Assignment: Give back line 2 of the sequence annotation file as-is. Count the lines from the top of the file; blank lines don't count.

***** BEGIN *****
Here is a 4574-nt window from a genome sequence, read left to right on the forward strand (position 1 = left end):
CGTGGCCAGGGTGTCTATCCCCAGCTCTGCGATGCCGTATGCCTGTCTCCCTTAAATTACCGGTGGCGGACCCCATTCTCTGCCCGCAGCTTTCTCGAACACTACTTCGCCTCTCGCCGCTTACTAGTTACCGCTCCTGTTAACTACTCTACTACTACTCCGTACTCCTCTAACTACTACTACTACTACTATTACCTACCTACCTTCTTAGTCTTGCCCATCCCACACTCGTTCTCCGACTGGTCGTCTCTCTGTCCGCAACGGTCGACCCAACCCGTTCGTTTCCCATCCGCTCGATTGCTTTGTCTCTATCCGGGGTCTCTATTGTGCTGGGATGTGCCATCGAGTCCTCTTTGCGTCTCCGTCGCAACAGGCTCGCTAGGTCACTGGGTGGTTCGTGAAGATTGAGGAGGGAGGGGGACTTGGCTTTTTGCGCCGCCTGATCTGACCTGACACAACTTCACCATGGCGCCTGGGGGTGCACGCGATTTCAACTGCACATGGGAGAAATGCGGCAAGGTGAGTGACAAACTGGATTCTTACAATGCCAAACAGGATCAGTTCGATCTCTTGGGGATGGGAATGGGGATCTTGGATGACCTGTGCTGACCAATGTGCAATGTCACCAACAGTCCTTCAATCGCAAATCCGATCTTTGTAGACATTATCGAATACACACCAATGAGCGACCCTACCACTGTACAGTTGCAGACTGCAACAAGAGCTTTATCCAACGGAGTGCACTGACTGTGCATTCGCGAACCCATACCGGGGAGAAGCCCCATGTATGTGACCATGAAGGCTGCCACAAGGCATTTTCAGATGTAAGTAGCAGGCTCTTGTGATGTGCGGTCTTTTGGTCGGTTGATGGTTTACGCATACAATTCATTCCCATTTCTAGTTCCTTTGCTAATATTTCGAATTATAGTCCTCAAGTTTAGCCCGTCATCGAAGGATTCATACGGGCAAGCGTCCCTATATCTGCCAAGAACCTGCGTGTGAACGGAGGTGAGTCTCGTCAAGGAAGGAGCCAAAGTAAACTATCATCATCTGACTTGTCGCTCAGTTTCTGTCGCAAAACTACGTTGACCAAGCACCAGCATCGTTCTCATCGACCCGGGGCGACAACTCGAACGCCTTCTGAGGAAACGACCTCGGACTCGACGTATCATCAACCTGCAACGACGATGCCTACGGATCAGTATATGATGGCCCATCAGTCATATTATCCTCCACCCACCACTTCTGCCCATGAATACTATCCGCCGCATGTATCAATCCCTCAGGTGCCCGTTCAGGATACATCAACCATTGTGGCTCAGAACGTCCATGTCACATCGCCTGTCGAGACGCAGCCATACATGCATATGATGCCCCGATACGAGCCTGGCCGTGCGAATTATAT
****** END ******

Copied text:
CGTGGCCAGGGTGTCTATCCCCAGCTCTGCGATGCCGTATGCCTGTCTCCCTTAAATTACCGGTGGCGGACCCCATTCTCTGCCCGCAGCTTTCTCGAACACTACTTCGCCTCTCGCCGCTTACTAGTTACCGCTCCTGTTAACTACTCTACTACTACTCCGTACTCCTCTAACTACTACTACTACTACTATTACCTACCTACCTTCTTAGTCTTGCCCATCCCACACTCGTTCTCCGACTGGTCGTCTCTCTGTCCGCAACGGTCGACCCAACCCGTTCGTTTCCCATCCGCTCGATTGCTTTGTCTCTATCCGGGGTCTCTATTGTGCTGGGATGTGCCATCGAGTCCTCTTTGCGTCTCCGTCGCAACAGGCTCGCTAGGTCACTGGGTGGTTCGTGAAGATTGAGGAGGGAGGGGGACTTGGCTTTTTGCGCCGCCTGATCTGACCTGACACAACTTCACCATGGCGCCTGGGGGTGCACGCGATTTCAACTGCACATGGGAGAAATGCGGCAAGGTGAGTGACAAACTGGATTCTTACAATGCCAAACAGGATCAGTTCGATCTCTTGGGGATGGGAATGGGGATCTTGGATGACCTGTGCTGACCAATGTGCAATGTCACCAACAGTCCTTCAATCGCAAATCCGATCTTTGTAGACATTATCGAATACACACCAATGAGCGACCCTACCACTGTACAGTTGCAGACTGCAACAAGAGCTTTATCCAACGGAGTGCACTGACTGTGCATTCGCGAACCCATACCGGGGAGAAGCCCCATGTATGTGACCATGAAGGCTGCCACAAGGCATTTTCAGATGTAAGTAGCAGGCTCTTGTGATGTGCGGTCTTTTGGTCGGTTGATGGTTTACGCATACAATTCATTCCCATTTCTAGTTCCTTTGCTAATATTTCGAATTATAGTCCTCAAGTTTAGCCCGTCATCGAAGGATTCATACGGGCAAGCGTCCCTATATCTGCCAAGAACCTGCGTGTGAACGGAGGTGAGTCTCGTCAAGGAAGGAGCCAAAGTAAACTATCATCATCTGACTTGTCGCTCAGTTTCTGTCGCAAAACTACGTTGACCAAGCACCAGCATCGTTCTCATCGACCCGGGGCGACAACTCGAACGCCTTCTGAGGAAACGACCTCGGACTCGACGTATCATCAACCTGCAACGACGATGCCTACGGATCAGTATATGATGGCCCATCAGTCATATTATCCTCCACCCACCACTTCTGCCCATGAATACTATCCGCCGCATGTATCAATCCCTCAGGTGCCCGTTCAGGATACATCAACCATTGTGGCTCAGAACGTCCATGTCACATCGCCTGTCGAGACGCAGCCATACATGCATATGATGCCCCGATACGAGCCTGGCCGTGCGAATTATAT